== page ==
Steve Tomaczek was surprised when he received his home’s newly appraised value in the mail this month. The Tax Appraisal District of Bell County increased his property value by 8 percent.
“The house was built in 2009 and my initial tax appraised value of the house was $184,000, and it stayed that way until 2012. Last year it dropped (to $182,000); now it’s $197,000,” he said, wondering if the increase had something to do with the recession.
Tomaczek lives on Killeen’s Bedrock Drive in a relatively new area of town, he said.
“I’ve already filed my protest,” he said. “... but my concern is, if I got mine for $15,000 more, then what did others get then?”
The deadline to protest the appraisal district’s newly set values is Saturday, according to the district’s website. And while the district sees about 3,000 to 4,000 protests per year, so far, it has received only 400 as of Wednesday, said Marvin Hahn, chief appraiser for the Tax Appraisal District of Bell County.
Hahn said he expects to see around 3,000 protests by the filing date, however. He said the district usually comes to a mutual agreement with around 80 percent of protesters.
Bell County properties were a mixed bag of values this year, Hahn said, but over the past five years, average Bell County homestead appraisal values increased about $7,000, meaning area home values remain steady.
According to district documents, in 2010 the average Bell County home was worth $123,828 while the average value now is $130,192.
Some older homes dropped in value
This does not mean that all residents saw their home values hold steady. A lot of older homes in the area saw their values drop while newer homes saw their appraised values increase, Hahn said.
“What we do is we look at actual sales of property in each neighborhood, see what trend is happening, and base the appraisal value on that,” he said.
Homestead appraisal values consist of two components: improvement and land values, said Roger Chesser, deputy chief appraiser of the tax district.
Land values are calculated based off how much a particular property would sell for if no structure was on it, he said, while improvement values include structures on the property, such as a home, shed or pool.
“In a nutshell it’s a sales-driven cost approach to values ... it varies from place to place based on if the sales in the area indicate land (and homes have) become more valuable,” Hahn said.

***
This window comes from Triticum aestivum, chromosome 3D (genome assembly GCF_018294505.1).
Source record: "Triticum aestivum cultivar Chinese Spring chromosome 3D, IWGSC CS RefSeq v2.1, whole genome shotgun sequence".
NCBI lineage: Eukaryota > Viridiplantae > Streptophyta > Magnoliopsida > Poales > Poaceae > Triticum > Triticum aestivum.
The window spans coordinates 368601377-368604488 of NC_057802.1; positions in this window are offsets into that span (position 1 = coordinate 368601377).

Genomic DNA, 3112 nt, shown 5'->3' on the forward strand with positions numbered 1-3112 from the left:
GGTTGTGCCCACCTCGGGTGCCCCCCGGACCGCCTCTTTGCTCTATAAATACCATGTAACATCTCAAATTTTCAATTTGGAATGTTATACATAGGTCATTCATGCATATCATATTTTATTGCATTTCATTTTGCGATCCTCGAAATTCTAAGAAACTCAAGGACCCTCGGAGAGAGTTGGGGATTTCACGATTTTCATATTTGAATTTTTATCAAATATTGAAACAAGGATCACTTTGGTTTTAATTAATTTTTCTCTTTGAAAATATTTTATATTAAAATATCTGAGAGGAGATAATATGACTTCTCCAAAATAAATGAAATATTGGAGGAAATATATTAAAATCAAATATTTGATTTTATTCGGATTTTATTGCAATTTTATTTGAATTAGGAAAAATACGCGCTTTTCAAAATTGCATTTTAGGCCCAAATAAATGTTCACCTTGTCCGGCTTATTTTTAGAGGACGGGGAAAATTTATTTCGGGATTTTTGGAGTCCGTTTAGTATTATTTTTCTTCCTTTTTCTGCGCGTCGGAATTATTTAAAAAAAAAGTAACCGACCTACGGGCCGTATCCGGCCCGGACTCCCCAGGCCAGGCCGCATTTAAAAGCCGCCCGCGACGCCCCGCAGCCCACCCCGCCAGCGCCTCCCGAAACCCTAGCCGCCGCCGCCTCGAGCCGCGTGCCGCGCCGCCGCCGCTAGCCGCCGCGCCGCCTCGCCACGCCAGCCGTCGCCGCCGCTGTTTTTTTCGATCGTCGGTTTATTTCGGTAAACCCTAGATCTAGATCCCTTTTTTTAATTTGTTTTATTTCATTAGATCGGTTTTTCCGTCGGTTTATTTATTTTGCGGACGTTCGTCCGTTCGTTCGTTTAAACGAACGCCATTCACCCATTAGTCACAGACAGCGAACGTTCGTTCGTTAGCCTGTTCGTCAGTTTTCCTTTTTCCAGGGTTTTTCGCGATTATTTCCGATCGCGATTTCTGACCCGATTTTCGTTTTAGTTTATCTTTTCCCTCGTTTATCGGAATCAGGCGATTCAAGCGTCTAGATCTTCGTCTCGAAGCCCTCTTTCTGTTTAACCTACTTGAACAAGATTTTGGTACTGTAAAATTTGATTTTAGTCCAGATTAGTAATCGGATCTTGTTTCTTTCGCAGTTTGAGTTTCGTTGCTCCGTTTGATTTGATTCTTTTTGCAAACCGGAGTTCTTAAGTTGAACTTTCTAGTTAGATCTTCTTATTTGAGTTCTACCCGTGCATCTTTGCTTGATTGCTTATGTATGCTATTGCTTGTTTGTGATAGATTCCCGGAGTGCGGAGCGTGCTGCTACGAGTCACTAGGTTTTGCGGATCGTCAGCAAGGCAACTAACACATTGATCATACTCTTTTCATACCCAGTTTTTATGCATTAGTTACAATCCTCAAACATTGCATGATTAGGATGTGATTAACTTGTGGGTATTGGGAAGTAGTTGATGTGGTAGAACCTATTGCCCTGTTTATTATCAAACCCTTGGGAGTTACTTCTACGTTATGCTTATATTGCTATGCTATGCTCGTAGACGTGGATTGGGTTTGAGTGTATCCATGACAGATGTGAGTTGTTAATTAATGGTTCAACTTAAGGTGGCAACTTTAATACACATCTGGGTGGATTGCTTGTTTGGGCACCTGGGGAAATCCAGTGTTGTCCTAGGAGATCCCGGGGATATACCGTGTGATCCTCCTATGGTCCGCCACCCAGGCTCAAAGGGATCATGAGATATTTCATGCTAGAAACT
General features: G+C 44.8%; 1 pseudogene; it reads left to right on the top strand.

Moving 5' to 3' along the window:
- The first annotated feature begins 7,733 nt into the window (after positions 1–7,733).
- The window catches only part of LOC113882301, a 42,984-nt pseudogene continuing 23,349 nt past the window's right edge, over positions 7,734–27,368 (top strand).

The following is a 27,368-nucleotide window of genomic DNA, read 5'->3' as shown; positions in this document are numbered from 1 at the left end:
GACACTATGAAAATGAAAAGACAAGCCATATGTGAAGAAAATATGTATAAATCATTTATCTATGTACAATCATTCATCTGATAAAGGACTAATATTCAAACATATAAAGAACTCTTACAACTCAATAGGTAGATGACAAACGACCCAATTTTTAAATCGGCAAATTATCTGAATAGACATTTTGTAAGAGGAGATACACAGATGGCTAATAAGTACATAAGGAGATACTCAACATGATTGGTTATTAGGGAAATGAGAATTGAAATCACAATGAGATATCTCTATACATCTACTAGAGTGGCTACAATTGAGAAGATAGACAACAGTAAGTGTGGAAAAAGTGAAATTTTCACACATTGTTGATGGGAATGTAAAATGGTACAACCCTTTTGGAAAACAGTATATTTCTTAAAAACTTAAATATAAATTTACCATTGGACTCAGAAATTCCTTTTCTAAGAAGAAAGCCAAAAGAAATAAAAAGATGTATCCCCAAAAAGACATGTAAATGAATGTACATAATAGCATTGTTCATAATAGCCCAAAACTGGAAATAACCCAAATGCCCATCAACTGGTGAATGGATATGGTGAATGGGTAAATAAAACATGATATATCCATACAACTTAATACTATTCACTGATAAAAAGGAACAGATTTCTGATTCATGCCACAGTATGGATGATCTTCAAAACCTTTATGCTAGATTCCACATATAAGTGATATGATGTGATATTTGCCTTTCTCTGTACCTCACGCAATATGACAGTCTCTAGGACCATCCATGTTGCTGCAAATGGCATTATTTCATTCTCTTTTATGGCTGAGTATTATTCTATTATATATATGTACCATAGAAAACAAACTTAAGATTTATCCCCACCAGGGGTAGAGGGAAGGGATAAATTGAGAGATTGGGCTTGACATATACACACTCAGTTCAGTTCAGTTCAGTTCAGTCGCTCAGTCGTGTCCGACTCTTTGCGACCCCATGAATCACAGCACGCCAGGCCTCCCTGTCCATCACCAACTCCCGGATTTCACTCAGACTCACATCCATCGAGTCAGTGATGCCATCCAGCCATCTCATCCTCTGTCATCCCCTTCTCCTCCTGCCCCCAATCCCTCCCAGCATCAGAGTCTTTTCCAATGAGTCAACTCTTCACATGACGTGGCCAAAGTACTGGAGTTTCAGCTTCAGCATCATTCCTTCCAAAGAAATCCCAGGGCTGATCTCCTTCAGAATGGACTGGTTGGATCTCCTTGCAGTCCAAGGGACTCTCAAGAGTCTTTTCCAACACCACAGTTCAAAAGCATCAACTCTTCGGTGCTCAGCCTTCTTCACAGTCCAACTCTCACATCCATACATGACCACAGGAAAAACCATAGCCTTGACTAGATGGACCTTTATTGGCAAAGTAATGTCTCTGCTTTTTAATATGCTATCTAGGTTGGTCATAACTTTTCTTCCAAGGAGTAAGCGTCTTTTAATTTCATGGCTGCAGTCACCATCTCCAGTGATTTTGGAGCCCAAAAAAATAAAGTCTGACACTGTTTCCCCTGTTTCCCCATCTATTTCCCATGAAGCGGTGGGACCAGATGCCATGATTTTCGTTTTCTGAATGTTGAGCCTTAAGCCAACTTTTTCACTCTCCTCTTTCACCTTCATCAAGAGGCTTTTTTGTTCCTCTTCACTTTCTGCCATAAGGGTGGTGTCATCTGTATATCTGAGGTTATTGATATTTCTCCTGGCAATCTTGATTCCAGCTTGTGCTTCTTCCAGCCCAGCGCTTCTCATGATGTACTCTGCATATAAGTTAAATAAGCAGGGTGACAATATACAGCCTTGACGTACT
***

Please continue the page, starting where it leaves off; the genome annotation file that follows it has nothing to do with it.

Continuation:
Chesser said that trend-wise, homes that are less than five years old could have their appraisal values fluctuate.
The land value could increase because of added nearby development, making the piece of land itself more desirable.
The value of the home could increase as well, depending on how many people would want to move into an old home instead of waiting for a new one, he said.
Areas where new growth and construction is occurring might be areas like the Bela Charca subdivision in Nolanville or subdivisions near Stan Schlueter Loop in Killeen, Chesser said. “A lot of new growth is happening there.”
Homes more than 20 years old in older neighborhoods, like areas north of Rancier Avenue or in downtown Killeen, could see their homestead values decrease, though, he said.
“We didn’t see the double-digit increases that some nearby counties saw, because our inventory levels never fell off,” Chesser said, explaining Bell County has seen a pretty steady availability in homes for sale and has not experienced the massive growth that the greater Austin area has seen.
Nevertheless, the district has increased the number of residential properties taxed since 2010. Five years ago, there was a 2.95 percent increase in the number of residential homes compared to 2009, and in 2014 there was a 3.41 percent increase in the number of residential homes compared to 2013.
The average homestead value in nearby Coryell County rose pretty much across the board this year, said Mitch Fast, chief appraiser of the Coryell Central Appraisal District. Since 2012 alone, average Coryell County homestead values rose $6,000.
Appraisal districts are independent taxing entities in Texas and do not operate under the instructions of county commissioners or any other government entity.